So, you have purple prose?

I'd read that. 

Tolkien-esque description that's five pages long and talking about a tree?


"Diverse"/"Interesting"/<insert adjective here> dialogue tags?

If the story and the characters grip me, you bet'cha.

To me, I much more prefer to read prose that reflects that author's voice than have their words cleansed and polished beyond recognition.

I have other unpopular writing opinions, but those are my top choices at the moment. I know not everyone shares my view on these things, and I am aware that disregarding popular writing techniques affects how an agent or publisher views my work. I may not be able to write whatever I want if I'd like to be traditionally published, but I thought I share these things with you as a fellow consumer of literature.

But sadly, publishing is a business, and there are rules to play in this game. And if I (or you, or anyone) wants to be traditionally published, we must abide by these rules the best we can in the hopes someone will grant us recognition.

Do you have any unpopular writing opinions? If so, what are they?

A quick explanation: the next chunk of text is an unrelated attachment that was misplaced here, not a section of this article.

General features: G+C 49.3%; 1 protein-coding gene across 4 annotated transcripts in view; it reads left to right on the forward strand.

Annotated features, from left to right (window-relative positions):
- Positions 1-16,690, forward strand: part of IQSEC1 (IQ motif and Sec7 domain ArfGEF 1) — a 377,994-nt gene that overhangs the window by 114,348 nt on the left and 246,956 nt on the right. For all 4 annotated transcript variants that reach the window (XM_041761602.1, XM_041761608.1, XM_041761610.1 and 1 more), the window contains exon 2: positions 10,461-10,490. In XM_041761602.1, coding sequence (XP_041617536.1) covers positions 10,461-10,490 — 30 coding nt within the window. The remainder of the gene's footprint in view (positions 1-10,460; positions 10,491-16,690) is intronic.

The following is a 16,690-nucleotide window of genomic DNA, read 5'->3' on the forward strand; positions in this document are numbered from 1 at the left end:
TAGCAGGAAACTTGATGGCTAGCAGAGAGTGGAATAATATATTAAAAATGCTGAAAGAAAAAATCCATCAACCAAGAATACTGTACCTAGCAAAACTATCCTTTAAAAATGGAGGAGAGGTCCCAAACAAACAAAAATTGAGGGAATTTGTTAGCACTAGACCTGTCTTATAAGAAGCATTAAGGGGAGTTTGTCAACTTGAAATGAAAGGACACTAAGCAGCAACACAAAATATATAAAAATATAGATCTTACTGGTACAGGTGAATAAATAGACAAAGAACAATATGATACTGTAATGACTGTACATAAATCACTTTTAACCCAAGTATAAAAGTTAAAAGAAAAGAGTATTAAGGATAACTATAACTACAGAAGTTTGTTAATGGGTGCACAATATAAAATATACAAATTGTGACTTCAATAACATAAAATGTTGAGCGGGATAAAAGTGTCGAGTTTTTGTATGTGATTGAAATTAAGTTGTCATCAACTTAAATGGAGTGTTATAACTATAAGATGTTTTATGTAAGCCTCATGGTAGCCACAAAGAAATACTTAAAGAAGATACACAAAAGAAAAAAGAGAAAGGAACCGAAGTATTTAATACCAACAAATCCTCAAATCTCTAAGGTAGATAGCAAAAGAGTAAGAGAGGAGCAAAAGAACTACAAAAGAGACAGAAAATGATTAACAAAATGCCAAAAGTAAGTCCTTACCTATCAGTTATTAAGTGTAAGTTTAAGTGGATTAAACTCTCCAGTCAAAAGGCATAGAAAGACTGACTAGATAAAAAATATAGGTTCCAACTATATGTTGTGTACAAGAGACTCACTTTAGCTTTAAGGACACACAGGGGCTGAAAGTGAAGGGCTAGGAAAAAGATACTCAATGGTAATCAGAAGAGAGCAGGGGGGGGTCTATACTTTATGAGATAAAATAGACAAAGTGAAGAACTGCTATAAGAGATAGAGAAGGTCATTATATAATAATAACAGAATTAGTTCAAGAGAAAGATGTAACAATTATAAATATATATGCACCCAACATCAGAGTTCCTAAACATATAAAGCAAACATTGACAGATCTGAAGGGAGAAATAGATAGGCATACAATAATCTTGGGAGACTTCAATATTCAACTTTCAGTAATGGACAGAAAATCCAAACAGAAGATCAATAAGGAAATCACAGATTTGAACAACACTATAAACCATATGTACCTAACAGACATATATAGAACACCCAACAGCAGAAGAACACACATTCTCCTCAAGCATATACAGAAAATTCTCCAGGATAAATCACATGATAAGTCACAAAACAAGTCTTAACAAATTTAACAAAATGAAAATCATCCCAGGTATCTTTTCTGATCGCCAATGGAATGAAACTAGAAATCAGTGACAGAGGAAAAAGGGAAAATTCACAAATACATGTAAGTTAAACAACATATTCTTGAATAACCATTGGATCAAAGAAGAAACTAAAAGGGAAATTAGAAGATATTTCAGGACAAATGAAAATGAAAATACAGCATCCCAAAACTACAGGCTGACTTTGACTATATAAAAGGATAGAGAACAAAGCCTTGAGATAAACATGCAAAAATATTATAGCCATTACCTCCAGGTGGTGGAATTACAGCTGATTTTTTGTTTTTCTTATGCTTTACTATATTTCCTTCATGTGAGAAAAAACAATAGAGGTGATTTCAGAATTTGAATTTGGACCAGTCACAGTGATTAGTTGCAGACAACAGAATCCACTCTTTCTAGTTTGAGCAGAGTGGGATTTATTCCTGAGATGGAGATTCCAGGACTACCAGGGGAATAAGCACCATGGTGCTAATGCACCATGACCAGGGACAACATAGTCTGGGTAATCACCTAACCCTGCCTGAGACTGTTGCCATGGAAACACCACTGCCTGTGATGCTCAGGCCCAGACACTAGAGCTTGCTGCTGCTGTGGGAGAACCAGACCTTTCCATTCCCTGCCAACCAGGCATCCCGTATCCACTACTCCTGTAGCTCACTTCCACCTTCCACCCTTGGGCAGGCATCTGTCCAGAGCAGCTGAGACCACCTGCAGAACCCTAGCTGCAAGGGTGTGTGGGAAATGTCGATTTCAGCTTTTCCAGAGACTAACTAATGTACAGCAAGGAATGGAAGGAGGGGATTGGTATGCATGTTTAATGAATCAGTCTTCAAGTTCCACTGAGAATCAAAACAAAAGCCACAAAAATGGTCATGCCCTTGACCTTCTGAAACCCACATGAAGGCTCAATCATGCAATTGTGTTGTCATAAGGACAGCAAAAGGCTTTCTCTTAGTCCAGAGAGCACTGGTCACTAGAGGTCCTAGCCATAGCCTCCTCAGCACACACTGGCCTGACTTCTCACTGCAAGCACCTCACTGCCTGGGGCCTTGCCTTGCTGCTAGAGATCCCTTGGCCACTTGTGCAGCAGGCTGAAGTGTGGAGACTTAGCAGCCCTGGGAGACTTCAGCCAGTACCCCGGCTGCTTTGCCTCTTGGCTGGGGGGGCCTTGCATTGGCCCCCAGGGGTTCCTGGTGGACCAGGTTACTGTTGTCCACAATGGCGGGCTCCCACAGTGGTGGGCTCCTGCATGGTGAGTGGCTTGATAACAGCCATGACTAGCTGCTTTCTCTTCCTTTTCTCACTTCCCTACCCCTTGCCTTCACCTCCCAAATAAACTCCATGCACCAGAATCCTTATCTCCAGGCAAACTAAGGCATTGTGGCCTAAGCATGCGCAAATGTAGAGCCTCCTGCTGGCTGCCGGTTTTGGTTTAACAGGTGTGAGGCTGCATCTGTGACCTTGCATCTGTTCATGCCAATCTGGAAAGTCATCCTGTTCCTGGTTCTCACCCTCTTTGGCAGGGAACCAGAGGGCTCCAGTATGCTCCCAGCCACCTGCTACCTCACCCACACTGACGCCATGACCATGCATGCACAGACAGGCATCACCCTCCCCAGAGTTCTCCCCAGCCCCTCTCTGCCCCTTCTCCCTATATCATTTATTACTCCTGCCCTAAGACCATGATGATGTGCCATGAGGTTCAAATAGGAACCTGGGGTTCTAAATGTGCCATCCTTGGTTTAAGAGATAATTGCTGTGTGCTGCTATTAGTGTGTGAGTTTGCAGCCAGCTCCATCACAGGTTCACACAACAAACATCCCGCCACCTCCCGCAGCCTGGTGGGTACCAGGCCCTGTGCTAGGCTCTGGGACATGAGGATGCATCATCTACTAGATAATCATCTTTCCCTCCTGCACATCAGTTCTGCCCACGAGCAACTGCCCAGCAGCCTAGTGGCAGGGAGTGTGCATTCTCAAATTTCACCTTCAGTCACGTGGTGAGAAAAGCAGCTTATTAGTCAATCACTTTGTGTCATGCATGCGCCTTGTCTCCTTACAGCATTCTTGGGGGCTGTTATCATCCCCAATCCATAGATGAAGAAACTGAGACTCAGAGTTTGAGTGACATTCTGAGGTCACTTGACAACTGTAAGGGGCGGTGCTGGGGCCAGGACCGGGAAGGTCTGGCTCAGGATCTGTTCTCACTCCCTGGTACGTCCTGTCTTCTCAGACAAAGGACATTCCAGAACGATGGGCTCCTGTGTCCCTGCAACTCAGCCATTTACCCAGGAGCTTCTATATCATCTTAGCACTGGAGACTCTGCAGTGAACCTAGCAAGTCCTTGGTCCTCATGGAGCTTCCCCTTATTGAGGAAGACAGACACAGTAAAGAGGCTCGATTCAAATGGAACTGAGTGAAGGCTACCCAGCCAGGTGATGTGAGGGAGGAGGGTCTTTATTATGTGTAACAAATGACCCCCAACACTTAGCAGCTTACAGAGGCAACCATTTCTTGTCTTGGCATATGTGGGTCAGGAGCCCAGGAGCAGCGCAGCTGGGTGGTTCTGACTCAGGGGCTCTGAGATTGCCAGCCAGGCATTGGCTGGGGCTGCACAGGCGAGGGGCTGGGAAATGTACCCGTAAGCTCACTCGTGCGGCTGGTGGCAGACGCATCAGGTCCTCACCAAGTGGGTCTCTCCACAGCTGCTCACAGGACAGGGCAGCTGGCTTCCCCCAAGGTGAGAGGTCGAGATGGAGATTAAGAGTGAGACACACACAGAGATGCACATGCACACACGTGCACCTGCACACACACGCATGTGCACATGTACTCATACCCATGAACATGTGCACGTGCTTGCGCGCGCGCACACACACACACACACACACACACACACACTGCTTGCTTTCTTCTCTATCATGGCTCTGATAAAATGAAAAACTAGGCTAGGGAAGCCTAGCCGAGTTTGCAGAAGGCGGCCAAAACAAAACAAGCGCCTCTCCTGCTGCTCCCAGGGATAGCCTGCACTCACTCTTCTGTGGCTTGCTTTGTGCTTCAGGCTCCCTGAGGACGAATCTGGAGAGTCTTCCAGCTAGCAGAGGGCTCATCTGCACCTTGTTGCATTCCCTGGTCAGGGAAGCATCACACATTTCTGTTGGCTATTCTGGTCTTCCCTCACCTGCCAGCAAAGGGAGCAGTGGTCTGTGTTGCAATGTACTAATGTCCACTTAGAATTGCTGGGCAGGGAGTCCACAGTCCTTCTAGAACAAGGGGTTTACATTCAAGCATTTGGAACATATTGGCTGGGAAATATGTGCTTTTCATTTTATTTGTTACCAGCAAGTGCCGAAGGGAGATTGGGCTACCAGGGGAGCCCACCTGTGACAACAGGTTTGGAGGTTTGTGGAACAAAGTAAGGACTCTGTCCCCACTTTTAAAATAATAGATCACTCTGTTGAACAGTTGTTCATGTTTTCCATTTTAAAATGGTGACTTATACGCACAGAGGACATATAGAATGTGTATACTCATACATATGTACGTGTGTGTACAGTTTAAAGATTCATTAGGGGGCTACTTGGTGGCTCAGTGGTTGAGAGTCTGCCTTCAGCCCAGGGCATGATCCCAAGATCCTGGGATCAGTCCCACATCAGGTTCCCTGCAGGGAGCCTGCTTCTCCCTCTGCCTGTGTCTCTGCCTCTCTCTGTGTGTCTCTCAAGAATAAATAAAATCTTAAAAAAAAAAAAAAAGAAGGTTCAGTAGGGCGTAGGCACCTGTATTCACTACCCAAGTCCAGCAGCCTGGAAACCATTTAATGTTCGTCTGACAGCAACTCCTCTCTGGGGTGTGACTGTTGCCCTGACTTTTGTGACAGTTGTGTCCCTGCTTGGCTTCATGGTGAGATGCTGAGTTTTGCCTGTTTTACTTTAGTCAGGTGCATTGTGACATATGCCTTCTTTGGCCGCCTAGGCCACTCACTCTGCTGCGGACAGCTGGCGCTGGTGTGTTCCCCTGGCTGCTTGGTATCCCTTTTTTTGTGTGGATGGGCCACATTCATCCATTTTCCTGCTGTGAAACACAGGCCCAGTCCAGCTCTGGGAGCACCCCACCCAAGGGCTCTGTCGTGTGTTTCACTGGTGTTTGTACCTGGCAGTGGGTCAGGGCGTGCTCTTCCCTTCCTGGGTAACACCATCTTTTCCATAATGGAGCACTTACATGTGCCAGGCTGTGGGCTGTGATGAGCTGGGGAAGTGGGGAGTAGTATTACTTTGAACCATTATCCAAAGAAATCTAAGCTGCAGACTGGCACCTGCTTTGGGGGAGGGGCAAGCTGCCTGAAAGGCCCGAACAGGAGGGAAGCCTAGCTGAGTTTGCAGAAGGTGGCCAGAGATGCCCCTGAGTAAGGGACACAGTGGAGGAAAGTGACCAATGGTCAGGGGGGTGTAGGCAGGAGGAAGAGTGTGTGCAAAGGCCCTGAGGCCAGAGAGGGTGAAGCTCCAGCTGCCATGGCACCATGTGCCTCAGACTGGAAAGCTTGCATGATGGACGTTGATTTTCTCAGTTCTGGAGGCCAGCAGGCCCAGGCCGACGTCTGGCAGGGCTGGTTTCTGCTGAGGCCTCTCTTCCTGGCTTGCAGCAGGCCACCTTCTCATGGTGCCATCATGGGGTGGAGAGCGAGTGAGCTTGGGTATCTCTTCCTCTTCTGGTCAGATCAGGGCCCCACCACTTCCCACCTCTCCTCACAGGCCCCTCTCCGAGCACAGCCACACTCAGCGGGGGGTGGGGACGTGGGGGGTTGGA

And don't forget to sign up for e-mail updates from my little corner of the blogsphere! --->

☆May your words be great and your pages many☆


  1. Great article! My pet peeves: "said/ask" limitations and, in addition to the adverb restrictions, I've recently heard some nay-saying over adjectives. My opinion: it's all B.S.

    Strunk & White created most of these rules, but English scholars are now demonstrating that most of their examples break the rules they've quoted. If they can't even follow their own rules, why should we?

    If all these strictures were followed, about half of the English dictionary would be off-limits. Why are there words we're not supposed to use? Any amount of cussing in modern lit is OK, but heaven help the author who uses an adverb!

    (OMG, did I say "recently"!??!)

    1. Haha, nice reply! If I were following the "rules," I would have gasped in utter shock at the word recently. xD

      I didn't know it was Strunk and White who created those rules, but it's definitely good to know.

      Thanks for commenting!